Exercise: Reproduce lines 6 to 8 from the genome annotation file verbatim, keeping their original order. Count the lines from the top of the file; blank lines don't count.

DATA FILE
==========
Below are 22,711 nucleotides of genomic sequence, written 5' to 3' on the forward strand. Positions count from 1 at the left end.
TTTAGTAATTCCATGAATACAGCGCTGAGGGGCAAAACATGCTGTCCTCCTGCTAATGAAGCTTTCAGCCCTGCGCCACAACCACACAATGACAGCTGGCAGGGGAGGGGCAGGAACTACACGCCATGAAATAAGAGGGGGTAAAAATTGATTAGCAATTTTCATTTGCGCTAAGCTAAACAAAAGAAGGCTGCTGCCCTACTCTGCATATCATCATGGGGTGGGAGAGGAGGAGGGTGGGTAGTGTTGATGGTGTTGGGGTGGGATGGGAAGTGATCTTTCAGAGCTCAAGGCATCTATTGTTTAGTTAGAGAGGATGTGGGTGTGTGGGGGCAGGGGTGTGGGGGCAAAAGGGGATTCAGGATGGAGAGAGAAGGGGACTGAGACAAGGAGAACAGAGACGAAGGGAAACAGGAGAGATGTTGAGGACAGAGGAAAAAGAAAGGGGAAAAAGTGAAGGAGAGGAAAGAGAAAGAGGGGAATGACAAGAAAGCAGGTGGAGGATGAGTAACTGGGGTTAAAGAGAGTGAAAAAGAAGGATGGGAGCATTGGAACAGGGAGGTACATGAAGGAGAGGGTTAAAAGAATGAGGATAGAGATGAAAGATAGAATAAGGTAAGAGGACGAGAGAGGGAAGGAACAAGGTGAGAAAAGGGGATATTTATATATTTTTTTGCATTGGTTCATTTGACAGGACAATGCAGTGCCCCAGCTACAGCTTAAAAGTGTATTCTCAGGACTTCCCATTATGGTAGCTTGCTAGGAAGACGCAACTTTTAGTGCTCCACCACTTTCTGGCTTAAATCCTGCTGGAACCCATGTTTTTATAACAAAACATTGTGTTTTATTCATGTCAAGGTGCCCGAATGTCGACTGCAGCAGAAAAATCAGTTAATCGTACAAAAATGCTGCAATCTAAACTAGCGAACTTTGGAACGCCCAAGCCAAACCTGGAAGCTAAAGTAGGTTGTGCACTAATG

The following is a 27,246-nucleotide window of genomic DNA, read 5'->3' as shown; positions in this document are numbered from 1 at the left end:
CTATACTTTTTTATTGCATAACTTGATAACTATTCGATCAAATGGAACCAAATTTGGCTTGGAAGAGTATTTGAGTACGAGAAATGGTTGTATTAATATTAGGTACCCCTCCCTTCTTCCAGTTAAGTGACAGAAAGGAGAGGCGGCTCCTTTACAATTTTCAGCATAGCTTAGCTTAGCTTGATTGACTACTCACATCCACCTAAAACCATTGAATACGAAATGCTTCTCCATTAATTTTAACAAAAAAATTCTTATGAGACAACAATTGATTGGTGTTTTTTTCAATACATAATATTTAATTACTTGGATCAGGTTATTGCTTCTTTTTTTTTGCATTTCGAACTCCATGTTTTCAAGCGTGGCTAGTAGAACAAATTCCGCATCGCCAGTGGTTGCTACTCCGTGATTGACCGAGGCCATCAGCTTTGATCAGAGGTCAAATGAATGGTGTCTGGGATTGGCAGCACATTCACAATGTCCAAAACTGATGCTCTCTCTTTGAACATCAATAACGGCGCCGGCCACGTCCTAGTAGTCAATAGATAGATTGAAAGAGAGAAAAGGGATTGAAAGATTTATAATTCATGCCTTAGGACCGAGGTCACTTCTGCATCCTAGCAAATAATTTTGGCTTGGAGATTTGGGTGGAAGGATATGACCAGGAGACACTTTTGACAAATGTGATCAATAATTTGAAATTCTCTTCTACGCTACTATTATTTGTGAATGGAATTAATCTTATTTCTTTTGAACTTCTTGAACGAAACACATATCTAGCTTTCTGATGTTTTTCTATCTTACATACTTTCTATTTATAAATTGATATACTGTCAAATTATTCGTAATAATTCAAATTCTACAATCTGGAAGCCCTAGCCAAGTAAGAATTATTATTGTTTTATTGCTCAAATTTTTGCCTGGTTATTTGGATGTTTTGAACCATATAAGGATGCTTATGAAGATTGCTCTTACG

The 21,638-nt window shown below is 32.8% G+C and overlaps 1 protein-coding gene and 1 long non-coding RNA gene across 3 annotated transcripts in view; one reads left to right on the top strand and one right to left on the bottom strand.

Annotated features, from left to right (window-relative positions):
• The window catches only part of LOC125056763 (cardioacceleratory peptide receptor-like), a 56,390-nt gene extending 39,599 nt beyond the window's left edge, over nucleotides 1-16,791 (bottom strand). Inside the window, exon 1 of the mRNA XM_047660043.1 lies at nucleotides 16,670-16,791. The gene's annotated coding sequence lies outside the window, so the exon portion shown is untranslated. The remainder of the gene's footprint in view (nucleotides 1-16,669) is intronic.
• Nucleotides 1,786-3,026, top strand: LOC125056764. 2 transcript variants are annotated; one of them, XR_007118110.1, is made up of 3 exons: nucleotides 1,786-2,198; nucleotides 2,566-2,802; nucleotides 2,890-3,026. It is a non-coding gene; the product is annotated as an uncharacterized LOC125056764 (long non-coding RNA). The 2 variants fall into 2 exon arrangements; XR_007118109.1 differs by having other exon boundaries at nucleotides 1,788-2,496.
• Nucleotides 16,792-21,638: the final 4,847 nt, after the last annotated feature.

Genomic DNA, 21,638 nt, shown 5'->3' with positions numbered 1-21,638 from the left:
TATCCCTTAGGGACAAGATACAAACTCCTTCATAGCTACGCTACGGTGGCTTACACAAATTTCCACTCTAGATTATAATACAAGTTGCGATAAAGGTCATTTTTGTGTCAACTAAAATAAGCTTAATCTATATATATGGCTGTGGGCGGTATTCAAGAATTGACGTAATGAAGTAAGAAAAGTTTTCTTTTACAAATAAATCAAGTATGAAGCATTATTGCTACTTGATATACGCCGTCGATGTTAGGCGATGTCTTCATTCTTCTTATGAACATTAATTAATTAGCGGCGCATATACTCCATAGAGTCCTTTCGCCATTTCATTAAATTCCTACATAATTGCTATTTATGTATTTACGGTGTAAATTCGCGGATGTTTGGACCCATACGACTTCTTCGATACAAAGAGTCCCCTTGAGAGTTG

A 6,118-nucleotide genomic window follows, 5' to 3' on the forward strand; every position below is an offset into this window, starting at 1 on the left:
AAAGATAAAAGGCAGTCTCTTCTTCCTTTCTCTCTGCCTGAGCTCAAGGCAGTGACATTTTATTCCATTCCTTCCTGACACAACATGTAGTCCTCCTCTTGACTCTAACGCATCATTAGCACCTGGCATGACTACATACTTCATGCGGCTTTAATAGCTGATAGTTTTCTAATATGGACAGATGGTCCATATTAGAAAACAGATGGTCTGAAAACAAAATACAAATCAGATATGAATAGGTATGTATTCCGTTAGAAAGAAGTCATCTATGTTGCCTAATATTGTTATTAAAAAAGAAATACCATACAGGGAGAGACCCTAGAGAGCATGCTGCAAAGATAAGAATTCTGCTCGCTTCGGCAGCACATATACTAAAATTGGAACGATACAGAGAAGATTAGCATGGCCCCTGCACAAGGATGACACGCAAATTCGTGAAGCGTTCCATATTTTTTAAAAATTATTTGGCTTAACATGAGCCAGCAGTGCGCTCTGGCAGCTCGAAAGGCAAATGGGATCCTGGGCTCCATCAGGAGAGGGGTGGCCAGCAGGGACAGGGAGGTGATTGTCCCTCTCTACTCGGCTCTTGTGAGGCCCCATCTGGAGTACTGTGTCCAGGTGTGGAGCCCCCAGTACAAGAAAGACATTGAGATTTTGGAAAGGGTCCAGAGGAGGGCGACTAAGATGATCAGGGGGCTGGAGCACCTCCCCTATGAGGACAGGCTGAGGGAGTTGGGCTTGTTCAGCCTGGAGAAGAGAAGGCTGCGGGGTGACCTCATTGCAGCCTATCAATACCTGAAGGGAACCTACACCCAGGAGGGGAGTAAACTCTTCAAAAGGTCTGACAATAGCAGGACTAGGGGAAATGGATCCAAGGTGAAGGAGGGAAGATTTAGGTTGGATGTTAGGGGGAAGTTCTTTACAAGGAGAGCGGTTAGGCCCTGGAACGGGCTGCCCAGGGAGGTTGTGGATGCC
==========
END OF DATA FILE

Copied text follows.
Annotated features, from left to right (window-relative positions):
• The window catches only part of LOC125056763 (cardioacceleratory peptide receptor-like), a 56,390-nt gene extending 39,599 nt beyond the window's left edge, over nucleotides 1-16,791 (bottom strand). Inside the window, exon 1 of the mRNA XM_047660043.1 lies at nucleotides 16,670-16,791. The gene's annotated coding sequence lies outside the window, so the exon portion shown is untranslated. The remainder of the gene's footprint in view (nucleotides 1-16,669) is intronic.
• Nucleotides 1,786-3,026, top strand: LOC125056764. 2 transcript variants are annotated; one of them, XR_007118110.1, is made up of 3 exons: nucleotides 1,786-2,198; nucleotides 2,566-2,802; nucleotides 2,890-3,026. It is a non-coding gene; the product is annotated as an uncharacterized LOC125056764 (long non-coding RNA). The 2 variants fall into 2 exon arrangements; XR_007118109.1 differs by having other exon boundaries at nucleotides 1,788-2,496.